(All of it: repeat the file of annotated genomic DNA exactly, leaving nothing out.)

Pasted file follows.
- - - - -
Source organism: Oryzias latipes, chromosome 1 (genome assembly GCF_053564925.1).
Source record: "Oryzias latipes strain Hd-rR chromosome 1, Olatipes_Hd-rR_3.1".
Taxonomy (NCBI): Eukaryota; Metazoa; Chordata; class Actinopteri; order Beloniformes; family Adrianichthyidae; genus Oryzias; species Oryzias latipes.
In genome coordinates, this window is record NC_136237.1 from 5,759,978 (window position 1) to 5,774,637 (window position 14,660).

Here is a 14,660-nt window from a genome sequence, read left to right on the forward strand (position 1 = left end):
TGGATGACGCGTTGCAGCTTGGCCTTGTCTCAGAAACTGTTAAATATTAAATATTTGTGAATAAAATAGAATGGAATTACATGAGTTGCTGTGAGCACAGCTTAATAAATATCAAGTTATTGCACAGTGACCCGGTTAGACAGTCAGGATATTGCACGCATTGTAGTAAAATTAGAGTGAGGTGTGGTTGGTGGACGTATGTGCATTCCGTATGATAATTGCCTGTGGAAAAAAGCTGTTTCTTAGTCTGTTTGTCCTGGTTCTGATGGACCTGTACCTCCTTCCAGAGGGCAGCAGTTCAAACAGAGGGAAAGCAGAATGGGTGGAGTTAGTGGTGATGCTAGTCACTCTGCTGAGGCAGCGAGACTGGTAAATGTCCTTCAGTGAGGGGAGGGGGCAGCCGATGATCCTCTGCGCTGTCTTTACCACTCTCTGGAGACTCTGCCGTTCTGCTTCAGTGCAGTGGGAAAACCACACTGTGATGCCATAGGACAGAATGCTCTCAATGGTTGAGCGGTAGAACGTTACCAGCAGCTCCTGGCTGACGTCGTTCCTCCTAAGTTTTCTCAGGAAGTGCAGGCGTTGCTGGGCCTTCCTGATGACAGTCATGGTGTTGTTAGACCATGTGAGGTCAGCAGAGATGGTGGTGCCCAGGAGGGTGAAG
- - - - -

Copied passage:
Source organism: Oryzias latipes, chromosome 1 (genome assembly GCF_053564925.1).
Source record: "Oryzias latipes strain Hd-rR chromosome 1, Olatipes_Hd-rR_3.1".
Taxonomy (NCBI): Eukaryota; Metazoa; Chordata; class Actinopteri; order Beloniformes; family Adrianichthyidae; genus Oryzias; species Oryzias latipes.
In genome coordinates, this window is record NC_136237.1 from 5,759,978 (window position 1) to 5,774,637 (window position 14,660).

Here is a 14,660-nt window from a genome sequence, read left to right on the forward strand (position 1 = left end):
TGGATGACGCGTTGCAGCTTGGCCTTGTCTCAGAAACTGTTAAATATTAAATATTTGTGAATAAAATAGAATGGAATTACATGAGTTGCTGTGAGCACAGCTTAATAAATATCAAGTTATTGCACAGTGACCCGGTTAGACAGTCAGGATATTGCACGCATTGTAGTAAAATTAGAGTGAGGTGTGGTTGGTGGACGTATGTGCATTCCGTATGATAATTGCCTGTGGAAAAAAGCTGTTTCTTAGTCTGTTTGTCCTGGTTCTGATGGACCTGTACCTCCTTCCAGAGGGCAGCAGTTCAAACAGAGGGAAAGCAGAATGGGTGGAGTTAGTGGTGATGCTAGTCACTCTGCTGAGGCAGCGAGACTGGTAAATGTCCTTCAGTGAGGGGAGGGGGCAGCCGATGATCCTCTGCGCTGTCTTTACCACTCTCTGGAGACTCTGCCGTTCTGCTTCAGTGCAGTGGGAAAACCACACTGTGATGCCATAGGACAGAATGCTCTCAATGGTTGAGCGGTAGAACGTTACCAGCAGCTCCTGGCTGACGTCGTTCCTCCTAAGTTTTCTCAGGAAGTGCAGGCGTTGCTGGGCCTTCCTGATGACAGTCATGGTGTTGTTAGACCATGTGAGGTCAGCAGAGATGGTGGTGCCCAGGAGGGTGAAG